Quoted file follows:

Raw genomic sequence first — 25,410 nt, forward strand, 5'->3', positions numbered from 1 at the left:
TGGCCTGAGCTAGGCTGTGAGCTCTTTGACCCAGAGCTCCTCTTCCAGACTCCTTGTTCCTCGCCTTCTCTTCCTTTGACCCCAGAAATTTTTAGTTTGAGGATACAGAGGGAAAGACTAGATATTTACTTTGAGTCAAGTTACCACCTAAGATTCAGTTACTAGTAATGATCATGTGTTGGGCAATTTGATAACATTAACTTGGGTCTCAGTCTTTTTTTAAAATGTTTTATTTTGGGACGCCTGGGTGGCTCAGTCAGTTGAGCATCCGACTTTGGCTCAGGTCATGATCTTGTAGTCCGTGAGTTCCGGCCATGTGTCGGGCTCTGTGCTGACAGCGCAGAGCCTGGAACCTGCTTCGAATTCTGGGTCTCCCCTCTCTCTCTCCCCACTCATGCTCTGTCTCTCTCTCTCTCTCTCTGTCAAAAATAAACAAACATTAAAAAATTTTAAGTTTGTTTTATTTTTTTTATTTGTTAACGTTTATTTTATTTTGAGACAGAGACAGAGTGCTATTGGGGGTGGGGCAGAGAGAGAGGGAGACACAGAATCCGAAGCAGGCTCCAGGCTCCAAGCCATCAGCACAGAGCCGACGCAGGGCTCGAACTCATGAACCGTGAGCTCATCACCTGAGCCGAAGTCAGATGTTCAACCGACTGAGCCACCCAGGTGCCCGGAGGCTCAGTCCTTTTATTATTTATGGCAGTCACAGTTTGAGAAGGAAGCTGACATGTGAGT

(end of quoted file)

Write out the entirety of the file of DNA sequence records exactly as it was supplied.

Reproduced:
Raw genomic sequence first — 25,410 nt, forward strand, 5'->3', positions numbered from 1 at the left:
TGGCCTGAGCTAGGCTGTGAGCTCTTTGACCCAGAGCTCCTCTTCCAGACTCCTTGTTCCTCGCCTTCTCTTCCTTTGACCCCAGAAATTTTTAGTTTGAGGATACAGAGGGAAAGACTAGATATTTACTTTGAGTCAAGTTACCACCTAAGATTCAGTTACTAGTAATGATCATGTGTTGGGCAATTTGATAACATTAACTTGGGTCTCAGTCTTTTTTTAAAATGTTTTATTTTGGGACGCCTGGGTGGCTCAGTCAGTTGAGCATCCGACTTTGGCTCAGGTCATGATCTTGTAGTCCGTGAGTTCCGGCCATGTGTCGGGCTCTGTGCTGACAGCGCAGAGCCTGGAACCTGCTTCGAATTCTGGGTCTCCCCTCTCTCTCTCCCCACTCATGCTCTGTCTCTCTCTCTCTCTCTCTGTCAAAAATAAACAAACATTAAAAAATTTTAAGTTTGTTTTATTTTTTTTATTTGTTAACGTTTATTTTATTTTGAGACAGAGACAGAGTGCTATTGGGGGTGGGGCAGAGAGAGAGGGAGACACAGAATCCGAAGCAGGCTCCAGGCTCCAAGCCATCAGCACAGAGCCGACGCAGGGCTCGAACTCATGAACCGTGAGCTCATCACCTGAGCCGAAGTCAGATGTTCAACCGACTGAGCCACCCAGGTGCCCGGAGGCTCAGTCCTTTTATTATTTATGGCAGTCACAGTTTGAGAAGGAAGCTGACATGTGAGT